Ancient Monuments

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Romano-British settlement and associated earthworks on Coombe Down, 760m east of Bake Barn

A Scheduled Monument in Everleigh, Wiltshire

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Latitude: 51.2673 / 51°16'2"N

Longitude: -1.7269 / 1°43'36"W

OS Eastings: 419151.226464

OS Northings: 152054.844961

OS Grid: SU191520

Mapcode National: GBR 4Z0.G73

Mapcode Global: VHC2G.0DXT

Entry Name: Romano-British settlement and associated earthworks on Coombe Down, 760m east of Bake Barn

Scheduled Date: 19 January 1968

Last Amended: 11 February 2000

Source: Historic England

Source ID: 1018960

English Heritage Legacy ID: 31191

County: Wiltshire

Civil Parish: Everleigh

Traditional County: Wiltshire

Lieutenancy Area (Ceremonial County): Wiltshire

Church of England Parish: Enford All Saints

Church of England Diocese: Salisbury


The monument includes an area of Romano-British settlement earthworks bisected
by a series of downland tracks and hollow ways, situated on a south east
facing spur on the southern edge of Coombe Down. It also includes elements of
field systems and both earlier, Iron Age, and later, Saxon, settlement
The Romano-British site was first identified by Sir Richard Colt Hoare in 1812
who referred to it as `....another very extensive British village....' and in
1928 O G S Crawford, who photographed and surveyed the site, referred to the
ground being covered with sherds of Romano-British pottery. More recently,
between 1992-1993, the monument was subject to a detailed investigation by the
Royal Commission on the Historical Monuments of England which included both
earthwork and geophysical survey and was complemented by a series of small
scale excavations undertaken by the University of Reading. The survey and
excavations have revealed evidence that the monument had several phases of
occupation spanning some 1200 years.
The earliest features include a pit and a series of `working hollows', dated
by pottery to the early Iron Age. By the middle Iron Age, the settlement
remains included a large, partly bivallate, ditched enclosure 250m in diameter
with an entrance on the east side. Excavation has shown the inner ditch of
this enclosure to be 5m wide at the top and 3.5m deep.
In contrast to these imposing Iron Age earthworks, the early Romano-British
settlement is represented by a much smaller trapezoidal enclosure associated
with first to second century AD pottery. These remains are no longer visible
on the ground but have been plotted by geophysical survey and survive as
buried features.
The later Romano-British settlement, which partly overlies the Iron Age
enclosure, occupies an area of approximately 3.5ha and, from the earthwork
survey, appears to overlie part of an extensive system of rectangular fields,
indicating an earlier origin for this field system. The settlement remains
comprise a series of rectangular and sub-rectangular hollows set within
embanked compounds. A track, which develops into a deep hollow way, crosses
the settlement with branches leading off it to some of the compounds. Two
further branches lead to the site of an old spring-pond in the valley below.
The excavations revealed evidence that at least some of the fields remained
under cultivation into the fourth century AD or later. These were subsequently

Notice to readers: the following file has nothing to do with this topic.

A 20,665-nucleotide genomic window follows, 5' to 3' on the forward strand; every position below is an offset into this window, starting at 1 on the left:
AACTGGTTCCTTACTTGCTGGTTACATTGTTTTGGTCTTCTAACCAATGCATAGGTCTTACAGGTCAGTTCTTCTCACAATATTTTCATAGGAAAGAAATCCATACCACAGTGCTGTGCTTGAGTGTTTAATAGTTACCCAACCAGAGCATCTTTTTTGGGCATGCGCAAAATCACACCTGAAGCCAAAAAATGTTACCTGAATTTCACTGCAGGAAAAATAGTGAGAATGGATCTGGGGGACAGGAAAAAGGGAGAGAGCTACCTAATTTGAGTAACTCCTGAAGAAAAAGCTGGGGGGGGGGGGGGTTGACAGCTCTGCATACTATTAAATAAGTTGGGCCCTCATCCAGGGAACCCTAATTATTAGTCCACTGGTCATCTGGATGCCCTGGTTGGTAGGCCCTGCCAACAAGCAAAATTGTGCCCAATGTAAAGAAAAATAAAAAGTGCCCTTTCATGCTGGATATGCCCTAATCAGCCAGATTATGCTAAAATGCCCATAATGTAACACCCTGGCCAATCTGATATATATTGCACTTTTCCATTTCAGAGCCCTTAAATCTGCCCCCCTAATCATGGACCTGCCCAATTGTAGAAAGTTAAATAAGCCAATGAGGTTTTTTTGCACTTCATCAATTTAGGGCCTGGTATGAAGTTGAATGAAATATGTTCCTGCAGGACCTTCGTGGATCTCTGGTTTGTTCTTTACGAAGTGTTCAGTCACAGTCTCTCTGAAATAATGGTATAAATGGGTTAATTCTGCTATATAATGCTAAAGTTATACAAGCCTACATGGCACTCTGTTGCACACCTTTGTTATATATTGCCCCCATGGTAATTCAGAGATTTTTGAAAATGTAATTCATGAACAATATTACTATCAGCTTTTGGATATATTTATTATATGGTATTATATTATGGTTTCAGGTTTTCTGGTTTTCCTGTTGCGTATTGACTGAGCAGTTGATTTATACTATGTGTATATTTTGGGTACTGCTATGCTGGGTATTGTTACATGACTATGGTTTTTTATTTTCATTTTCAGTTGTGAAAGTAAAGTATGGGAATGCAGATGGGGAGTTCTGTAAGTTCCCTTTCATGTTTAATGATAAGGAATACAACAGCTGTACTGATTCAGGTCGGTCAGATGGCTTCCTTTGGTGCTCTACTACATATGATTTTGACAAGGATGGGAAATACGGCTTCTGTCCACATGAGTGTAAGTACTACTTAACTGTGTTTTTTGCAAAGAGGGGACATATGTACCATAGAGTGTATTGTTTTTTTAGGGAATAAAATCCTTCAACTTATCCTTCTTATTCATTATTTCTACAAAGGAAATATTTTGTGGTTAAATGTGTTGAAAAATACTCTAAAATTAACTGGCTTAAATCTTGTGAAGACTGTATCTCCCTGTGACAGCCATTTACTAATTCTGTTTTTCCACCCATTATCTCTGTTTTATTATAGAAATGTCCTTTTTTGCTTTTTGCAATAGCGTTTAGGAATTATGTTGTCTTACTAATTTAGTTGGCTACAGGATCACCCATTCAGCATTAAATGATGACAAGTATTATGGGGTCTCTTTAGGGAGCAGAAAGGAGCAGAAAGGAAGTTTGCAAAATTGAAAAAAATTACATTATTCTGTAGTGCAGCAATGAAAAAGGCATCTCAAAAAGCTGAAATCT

abandoned, however, and by the late fifth or early sixth century a Saxon
sunken floored house was established against a former field edge. This
occupation does not appear to extend beyond the sixth century.
Traces of ridge and furrow type ploughing suggest that the site was under
cultivation in medieval times and in the south east corner, this cultivation
is cut by two parallel hollow ways which form part of a downland track network
known to have been in existence by 1773.
All fence and gate posts, and feeding and water troughs are excluded from the
scheduling, although the ground beneath them is included.

The site of the monument is shown on the attached map extract.

Source: Historic England

Reasons for Scheduling

The most complete and extensive survival of chalk downland archaeological
remains in central southern England occurs on Salisbury Plain, particularly in
those areas lying within the Salisbury Plain Training Area. These remains
represent one of the few extant archaeological "landscapes" in Britain and are
considered to be of special significance because they differ in character from
those in other areas with comparable levels of preservation. Individual sites
on Salisbury Plain are seen as being additionally important because the
evidence of their direct association with each other survives so well.
Prehistoric and later period villages surviving as earthworks are rare
nationally, as are any associations with contemporary field systems or other
landholdings. The importance of the examples in the Salisbury Plain Training
Area is considerably enhanced by the demonstrable relationship between the
settlements, field systems and major boundary earthworks which provide
unusually complete evidence of human reorganisation of the landscape. This
makes the examples in the Training Area worthy of national protection.

The Romano-British settlement and associated earthworks on Coombe Down, 760m
east of Bake Barn survive well as a series of upstanding earthworks and buried
deposits. The monument is known from excavation to contain archaeological
remains relating both to the monument and the landscape in which it was
Coombe Down includes one of a group of six enclosed settlements, all lying
within two kilometres of each other, that were occupied during the middle Iron
Age period. This is the only one of these settlements, however, to have such a
long and complicated occupation history.

Source: Historic England

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